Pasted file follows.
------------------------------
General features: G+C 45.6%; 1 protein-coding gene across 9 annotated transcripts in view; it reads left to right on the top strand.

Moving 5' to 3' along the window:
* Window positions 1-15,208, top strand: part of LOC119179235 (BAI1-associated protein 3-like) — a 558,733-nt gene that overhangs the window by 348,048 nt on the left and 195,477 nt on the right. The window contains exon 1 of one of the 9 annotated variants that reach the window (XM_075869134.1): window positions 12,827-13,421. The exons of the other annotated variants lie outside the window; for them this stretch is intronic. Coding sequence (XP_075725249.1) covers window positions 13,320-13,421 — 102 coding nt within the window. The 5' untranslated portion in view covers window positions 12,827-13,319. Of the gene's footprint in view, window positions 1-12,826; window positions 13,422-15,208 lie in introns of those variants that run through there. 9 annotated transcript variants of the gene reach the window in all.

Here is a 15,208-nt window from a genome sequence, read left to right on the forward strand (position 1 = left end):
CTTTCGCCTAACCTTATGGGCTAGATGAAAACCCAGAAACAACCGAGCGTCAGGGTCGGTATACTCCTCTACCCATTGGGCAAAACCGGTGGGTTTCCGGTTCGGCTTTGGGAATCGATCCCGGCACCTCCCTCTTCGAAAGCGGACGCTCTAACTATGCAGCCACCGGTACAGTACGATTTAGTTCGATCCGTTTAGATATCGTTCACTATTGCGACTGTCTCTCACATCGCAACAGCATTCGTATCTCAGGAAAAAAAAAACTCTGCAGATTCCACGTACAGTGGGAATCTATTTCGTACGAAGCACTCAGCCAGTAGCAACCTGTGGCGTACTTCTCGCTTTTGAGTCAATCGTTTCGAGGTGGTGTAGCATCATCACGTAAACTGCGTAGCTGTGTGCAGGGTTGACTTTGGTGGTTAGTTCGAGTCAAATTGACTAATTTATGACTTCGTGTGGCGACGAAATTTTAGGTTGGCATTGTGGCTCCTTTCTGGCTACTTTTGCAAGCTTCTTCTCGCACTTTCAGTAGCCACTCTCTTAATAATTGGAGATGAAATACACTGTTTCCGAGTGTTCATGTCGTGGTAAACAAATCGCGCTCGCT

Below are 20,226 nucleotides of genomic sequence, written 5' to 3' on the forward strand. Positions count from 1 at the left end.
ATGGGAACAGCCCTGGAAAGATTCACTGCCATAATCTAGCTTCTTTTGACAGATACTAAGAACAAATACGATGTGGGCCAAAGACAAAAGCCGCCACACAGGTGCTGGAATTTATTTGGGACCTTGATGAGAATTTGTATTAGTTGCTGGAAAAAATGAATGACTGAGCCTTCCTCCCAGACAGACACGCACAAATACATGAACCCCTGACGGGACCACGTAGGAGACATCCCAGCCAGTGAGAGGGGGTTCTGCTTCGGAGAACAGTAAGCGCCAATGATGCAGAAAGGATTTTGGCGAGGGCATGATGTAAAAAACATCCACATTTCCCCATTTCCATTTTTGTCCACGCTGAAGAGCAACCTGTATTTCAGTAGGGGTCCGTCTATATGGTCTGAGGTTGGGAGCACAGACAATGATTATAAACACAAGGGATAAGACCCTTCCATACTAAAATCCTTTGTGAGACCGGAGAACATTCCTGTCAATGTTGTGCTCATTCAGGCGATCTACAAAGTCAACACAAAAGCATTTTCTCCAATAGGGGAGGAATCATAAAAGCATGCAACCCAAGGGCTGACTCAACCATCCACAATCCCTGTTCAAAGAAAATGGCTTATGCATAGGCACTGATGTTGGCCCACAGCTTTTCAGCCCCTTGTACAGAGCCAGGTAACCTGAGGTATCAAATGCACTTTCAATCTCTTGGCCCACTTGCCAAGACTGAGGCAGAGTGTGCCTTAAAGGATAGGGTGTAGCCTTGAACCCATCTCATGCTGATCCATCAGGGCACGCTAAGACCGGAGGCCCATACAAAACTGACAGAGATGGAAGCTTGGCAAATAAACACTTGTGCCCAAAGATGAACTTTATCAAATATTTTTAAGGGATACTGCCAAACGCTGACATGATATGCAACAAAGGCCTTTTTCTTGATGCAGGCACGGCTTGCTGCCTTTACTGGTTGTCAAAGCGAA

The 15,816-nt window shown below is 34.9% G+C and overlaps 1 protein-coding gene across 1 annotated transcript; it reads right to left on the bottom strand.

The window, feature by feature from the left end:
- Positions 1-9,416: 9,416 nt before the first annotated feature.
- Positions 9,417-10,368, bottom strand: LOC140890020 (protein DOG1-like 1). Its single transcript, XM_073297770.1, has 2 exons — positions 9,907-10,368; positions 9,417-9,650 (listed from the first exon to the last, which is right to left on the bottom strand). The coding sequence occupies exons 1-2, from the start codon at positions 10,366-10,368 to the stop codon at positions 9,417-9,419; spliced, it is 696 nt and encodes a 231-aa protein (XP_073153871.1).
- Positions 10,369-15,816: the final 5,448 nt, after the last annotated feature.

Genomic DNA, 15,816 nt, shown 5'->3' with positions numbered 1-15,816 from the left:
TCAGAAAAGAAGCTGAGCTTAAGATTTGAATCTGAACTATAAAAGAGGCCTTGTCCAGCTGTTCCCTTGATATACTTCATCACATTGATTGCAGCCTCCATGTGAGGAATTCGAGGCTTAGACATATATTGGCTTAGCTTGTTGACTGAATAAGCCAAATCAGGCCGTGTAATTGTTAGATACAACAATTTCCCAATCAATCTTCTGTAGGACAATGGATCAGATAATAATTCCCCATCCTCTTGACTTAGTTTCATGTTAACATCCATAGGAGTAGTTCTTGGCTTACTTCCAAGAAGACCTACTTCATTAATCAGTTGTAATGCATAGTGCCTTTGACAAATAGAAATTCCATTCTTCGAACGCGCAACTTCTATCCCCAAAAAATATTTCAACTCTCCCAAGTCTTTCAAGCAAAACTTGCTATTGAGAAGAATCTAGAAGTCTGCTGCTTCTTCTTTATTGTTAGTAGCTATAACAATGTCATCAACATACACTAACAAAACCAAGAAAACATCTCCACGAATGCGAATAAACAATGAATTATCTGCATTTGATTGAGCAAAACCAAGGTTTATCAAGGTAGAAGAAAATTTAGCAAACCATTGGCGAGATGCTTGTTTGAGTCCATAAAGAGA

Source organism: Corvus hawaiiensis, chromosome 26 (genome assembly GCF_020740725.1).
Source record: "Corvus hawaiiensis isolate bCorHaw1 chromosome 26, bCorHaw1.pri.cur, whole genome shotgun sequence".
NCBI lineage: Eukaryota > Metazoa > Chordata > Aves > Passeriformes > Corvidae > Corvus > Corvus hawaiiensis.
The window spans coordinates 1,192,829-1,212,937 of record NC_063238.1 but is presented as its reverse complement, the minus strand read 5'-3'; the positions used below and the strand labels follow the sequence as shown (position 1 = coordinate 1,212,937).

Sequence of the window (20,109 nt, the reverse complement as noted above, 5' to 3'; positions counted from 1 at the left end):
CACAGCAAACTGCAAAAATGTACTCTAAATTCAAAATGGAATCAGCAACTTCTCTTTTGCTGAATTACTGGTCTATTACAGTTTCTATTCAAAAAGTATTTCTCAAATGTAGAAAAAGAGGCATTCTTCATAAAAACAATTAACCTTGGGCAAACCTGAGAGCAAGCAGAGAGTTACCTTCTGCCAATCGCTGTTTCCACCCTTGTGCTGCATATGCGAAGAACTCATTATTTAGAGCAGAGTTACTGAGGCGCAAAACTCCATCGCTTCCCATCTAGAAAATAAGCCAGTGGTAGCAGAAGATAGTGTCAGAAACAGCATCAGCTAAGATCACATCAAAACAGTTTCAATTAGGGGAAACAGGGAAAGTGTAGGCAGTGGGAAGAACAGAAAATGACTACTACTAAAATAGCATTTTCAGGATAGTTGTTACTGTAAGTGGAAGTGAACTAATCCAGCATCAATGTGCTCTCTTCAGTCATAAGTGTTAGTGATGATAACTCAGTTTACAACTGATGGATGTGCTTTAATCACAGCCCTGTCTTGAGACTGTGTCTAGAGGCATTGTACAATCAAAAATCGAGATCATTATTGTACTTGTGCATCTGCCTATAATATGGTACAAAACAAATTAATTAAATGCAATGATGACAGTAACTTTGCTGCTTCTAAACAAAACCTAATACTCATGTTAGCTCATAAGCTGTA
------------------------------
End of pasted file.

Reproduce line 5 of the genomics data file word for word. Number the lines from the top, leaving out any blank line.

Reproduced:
CTTTCGCCTAACCTTATGGGCTAGATGAAAACCCAGAAACAACCGAGCGTCAGGGTCGGTATACTCCTCTACCCATTGGGCAAAACCGGTGGGTTTCCGGTTCGGCTTTGGGAATCGATCCCGGCACCTCCCTCTTCGAAAGCGGACGCTCTAACTATGCAGCCACCGGTACAGTACGATTTAGTTCGATCCGTTTAGATATCGTTCACTATTGCGACTGTCTCTCACATCGCAACAGCATTCGTATCTCAGGAAAAAAAAAACTCTGCAGATTCCACGTACAGTGGGAATCTATTTCGTACGAAGCACTCAGCCAGTAGCAACCTGTGGCGTACTTCTCGCTTTTGAGTCAATCGTTTCGAGGTGGTGTAGCATCATCACGTAAACTGCGTAGCTGTGTGCAGGGTTGACTTTGGTGGTTAGTTCGAGTCAAATTGACTAATTTATGACTTCGTGTGGCGACGAAATTTTAGGTTGGCATTGTGGCTCCTTTCTGGCTACTTTTGCAAGCTTCTTCTCGCACTTTCAGTAGCCACTCTCTTAATAATTGGAGATGAAATACACTGTTTCCGAGTGTTCATGTCGTGGTAAACAAATCGCGCTCGCT